The Archbishop of Wales has condemned an Israeli missile attack over the weekend on a church-run health clinic in Gaza.
Shij'ia Clinic, run by the Near East Council of Churches (NECC) and funded by Christian Aid, was given just 15 minutes to evacuate. No one was injured in the attack but the building was completely destroyed by missiles on Saturday, along with hundreds of thousands of pounds of medical equipment.
There are fears that a mobile dental clinic, run by the NECC and funded by the Church in Wales, was also destroyed.
"We find it incomprehensible and tragic that any armed forces anywhere in the world would want to destroy such a building, let alone the State of Israel with all its historic memories of oppression and genocide," Dr. Barry Morgan said.
"To hear the news that the only health facilities in this part of Gaza have been destroyed, leaving the population of that area without any medical facilities at all, is horrendous. It does raise questions about the credibility of Israel's values and purposes."
There were 10,836 families registered at the clinic, which provided free primary health care and included a mother and baby clinic. Those families had, he said, "effectively been removed of any hope of medical provision and support."
"It is hard to understand why Israel would allow, let alone commission, an attack on a facility which provides support mostly to young babies and their mothers," he said.
"We have no reason to believe that this building was producing or distributing arms or being used as a base or launch pad for rockets sent into Israel. If there is evidence to the contrary we would like to see it."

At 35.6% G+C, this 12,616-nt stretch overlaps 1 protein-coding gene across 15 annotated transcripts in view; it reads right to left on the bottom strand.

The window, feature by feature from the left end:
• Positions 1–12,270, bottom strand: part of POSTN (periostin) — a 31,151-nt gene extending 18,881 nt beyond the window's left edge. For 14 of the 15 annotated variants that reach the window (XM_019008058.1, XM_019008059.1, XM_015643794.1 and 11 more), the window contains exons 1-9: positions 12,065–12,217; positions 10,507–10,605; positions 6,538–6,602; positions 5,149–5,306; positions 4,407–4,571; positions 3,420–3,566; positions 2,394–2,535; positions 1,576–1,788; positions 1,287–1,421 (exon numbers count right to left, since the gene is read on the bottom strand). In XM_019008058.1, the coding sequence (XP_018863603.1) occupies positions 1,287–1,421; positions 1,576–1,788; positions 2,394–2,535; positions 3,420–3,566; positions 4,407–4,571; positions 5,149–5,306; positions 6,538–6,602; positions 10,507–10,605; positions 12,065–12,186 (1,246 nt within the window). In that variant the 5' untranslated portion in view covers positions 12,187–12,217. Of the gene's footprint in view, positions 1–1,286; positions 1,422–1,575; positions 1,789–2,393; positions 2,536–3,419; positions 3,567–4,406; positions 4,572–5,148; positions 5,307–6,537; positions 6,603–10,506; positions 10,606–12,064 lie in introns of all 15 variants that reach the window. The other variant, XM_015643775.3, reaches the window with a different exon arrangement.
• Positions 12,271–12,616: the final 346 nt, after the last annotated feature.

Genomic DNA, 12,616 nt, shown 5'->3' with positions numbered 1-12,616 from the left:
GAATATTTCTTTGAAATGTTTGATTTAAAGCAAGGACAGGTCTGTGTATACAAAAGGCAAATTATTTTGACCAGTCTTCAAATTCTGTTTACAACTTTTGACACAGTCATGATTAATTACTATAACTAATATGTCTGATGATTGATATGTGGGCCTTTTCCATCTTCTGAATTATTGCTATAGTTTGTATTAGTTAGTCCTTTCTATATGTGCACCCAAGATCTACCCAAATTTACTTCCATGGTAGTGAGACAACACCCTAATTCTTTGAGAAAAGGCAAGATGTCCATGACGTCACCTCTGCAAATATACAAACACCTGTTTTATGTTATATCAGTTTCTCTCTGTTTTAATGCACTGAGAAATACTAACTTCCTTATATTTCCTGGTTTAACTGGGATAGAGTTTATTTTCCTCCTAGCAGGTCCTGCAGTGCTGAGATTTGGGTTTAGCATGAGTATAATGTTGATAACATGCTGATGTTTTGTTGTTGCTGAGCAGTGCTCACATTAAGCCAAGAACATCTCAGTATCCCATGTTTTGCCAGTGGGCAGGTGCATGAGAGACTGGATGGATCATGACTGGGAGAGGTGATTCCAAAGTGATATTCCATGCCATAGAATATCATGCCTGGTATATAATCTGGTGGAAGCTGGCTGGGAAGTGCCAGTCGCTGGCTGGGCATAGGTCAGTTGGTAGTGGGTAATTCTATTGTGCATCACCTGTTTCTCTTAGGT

Morgan wrote to the Israeli Ambassador to London on Tuesday asking why Israel had attacked the Shij'ia Family Health Care Center in Gaza City.
"We are perplexed and shocked at this attack and are looking for an explanation for it from the Israeli Ambassador," he said.
Constantine Dabbagh, executive director of the Near East Council of Churches, called on the international community to act.
"The world needs to wake up and stop this. They need to wake up and end the siege and the occupation. Then there will be some time for peace and reconciliation," said Dabbagh.
"Otherwise, this bloody atmosphere will continue. The responsibility of the superpowers, including the U.S. and Britain, is to stop these horrors. "If it does not we will all encounter more miserable conditions in the future, God forbid."
Janet Symes, Christian Aid's head of Middle East Region, visited the clinic last year. She described it as "standing room only as so many mothers had brought their babies and small children for check ups or treatment."
"The doctors were telling me how they'd increased their hours but still needed more staff to be able to cope with the huge numbers of patients," she added. "Now the whole clinic lies in ruins. All the equipment is destroyed.
"This just underlines how critical an immediate ceasefire is to stop this destruction."
Another Christian hospital in the city is, meanwhile, struggling to cope with the high volume of patients from the current conflict and a shortage in fuel, food and other essential items.
Al Ahli Hospital said many of its staff members were working without rest to treat the 40 new patients coming in every day as a result of the conflict, many in need of surgery.
BibleLands, a Christian agency working in the Middle East, is releasing over $14,000 to support the hospital.
Chief Executive Nigel Edward-Few said it had been advised against making payments directly into the hospital's bank account because the banks in Gaza do not have the physical money to pay out.
"Even if the money were available, there is little or nothing to buy in Gaza," he said.
Biblelands has instead sent the funds to the Diocese of Jerusalem, which will take supplies into Gaza from Jerusalem via trucks that are allowed entry during the three-hour ceasefires.
Edward-Few added, "It is impossible for us to imagine the true extent of the crisis in Gaza and we are keen to make sure we support our partners in the most effective way possible."